PARENTS

Doctors Fail To Spot Cow's Milk Allergy In Thousands Of Babies, Says Campaign Group

19/09/2014 10:45 | Updated 20 May 2015

Doctors fail to spot cow's milk allergy in thousands of babies

Thousands of babies are suffering from eczema, vomiting, diarrhoea and colic because doctors fail to recognise they're allergic to cow's milk, according to Allergy UK.

Allergy UK says too many GPs are ignorant about the condition and write off symptoms as nothing serious.

But it can leave children needing treatment for weeping eczema, sores, reflux, vomiting, facial swelling and breathing difficulties.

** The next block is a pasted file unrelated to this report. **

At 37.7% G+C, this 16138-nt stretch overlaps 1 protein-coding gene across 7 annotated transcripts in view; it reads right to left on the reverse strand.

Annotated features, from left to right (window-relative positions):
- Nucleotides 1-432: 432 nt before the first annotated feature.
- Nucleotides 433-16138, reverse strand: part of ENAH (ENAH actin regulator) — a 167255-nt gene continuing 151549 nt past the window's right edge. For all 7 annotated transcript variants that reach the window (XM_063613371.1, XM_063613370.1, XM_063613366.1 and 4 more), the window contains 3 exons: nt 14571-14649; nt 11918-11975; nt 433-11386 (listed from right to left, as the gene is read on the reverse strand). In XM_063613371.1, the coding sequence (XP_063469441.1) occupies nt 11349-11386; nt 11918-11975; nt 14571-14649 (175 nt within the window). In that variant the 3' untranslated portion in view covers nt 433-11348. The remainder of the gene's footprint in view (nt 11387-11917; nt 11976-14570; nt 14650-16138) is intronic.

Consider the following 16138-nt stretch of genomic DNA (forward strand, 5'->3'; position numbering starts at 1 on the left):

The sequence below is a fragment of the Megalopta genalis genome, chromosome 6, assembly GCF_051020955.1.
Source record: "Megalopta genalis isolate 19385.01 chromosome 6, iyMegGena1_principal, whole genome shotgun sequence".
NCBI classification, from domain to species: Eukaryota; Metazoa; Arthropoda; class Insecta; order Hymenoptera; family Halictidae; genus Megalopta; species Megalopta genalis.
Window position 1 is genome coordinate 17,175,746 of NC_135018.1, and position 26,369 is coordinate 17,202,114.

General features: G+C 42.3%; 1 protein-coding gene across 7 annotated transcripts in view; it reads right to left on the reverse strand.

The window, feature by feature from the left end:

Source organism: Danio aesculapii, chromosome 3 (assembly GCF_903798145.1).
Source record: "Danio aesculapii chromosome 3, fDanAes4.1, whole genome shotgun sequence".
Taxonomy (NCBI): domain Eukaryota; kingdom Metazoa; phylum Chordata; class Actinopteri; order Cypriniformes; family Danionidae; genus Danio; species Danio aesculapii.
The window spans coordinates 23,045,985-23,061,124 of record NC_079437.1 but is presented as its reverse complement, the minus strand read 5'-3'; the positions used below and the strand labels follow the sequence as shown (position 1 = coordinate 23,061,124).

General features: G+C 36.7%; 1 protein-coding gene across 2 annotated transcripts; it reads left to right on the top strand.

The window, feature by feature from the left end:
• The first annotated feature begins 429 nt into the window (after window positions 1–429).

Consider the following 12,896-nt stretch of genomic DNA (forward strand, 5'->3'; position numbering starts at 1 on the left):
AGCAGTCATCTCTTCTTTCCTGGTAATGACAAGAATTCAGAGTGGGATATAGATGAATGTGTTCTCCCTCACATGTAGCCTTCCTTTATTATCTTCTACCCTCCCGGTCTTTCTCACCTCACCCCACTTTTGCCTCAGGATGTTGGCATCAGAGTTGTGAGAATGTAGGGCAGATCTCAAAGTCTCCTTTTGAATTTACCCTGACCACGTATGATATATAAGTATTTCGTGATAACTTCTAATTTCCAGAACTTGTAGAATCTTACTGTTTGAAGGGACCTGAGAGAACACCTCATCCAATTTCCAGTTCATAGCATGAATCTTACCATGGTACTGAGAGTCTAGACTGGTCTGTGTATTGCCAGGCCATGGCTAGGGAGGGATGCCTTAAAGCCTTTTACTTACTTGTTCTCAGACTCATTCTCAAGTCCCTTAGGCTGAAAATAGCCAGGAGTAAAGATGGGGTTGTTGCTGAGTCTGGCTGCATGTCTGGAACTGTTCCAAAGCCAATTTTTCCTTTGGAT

And even mothers who exclusively breastfeed run the risk of cow's milk proteins being passed to their baby through their own milk.

Cow's milk allergy (CMA) occurs when the body launches an immune response to the protein in cow's milk.

Researchers found that, it takes an average of five months for CMA to be correctly diagnosed.

A spokesman for Allergy UK – which has launched the website isitcowsmilkallergy.co.uk – said: "Undiagnosed CMA leaves infants in distress and puts families through unnecessary anxiety."

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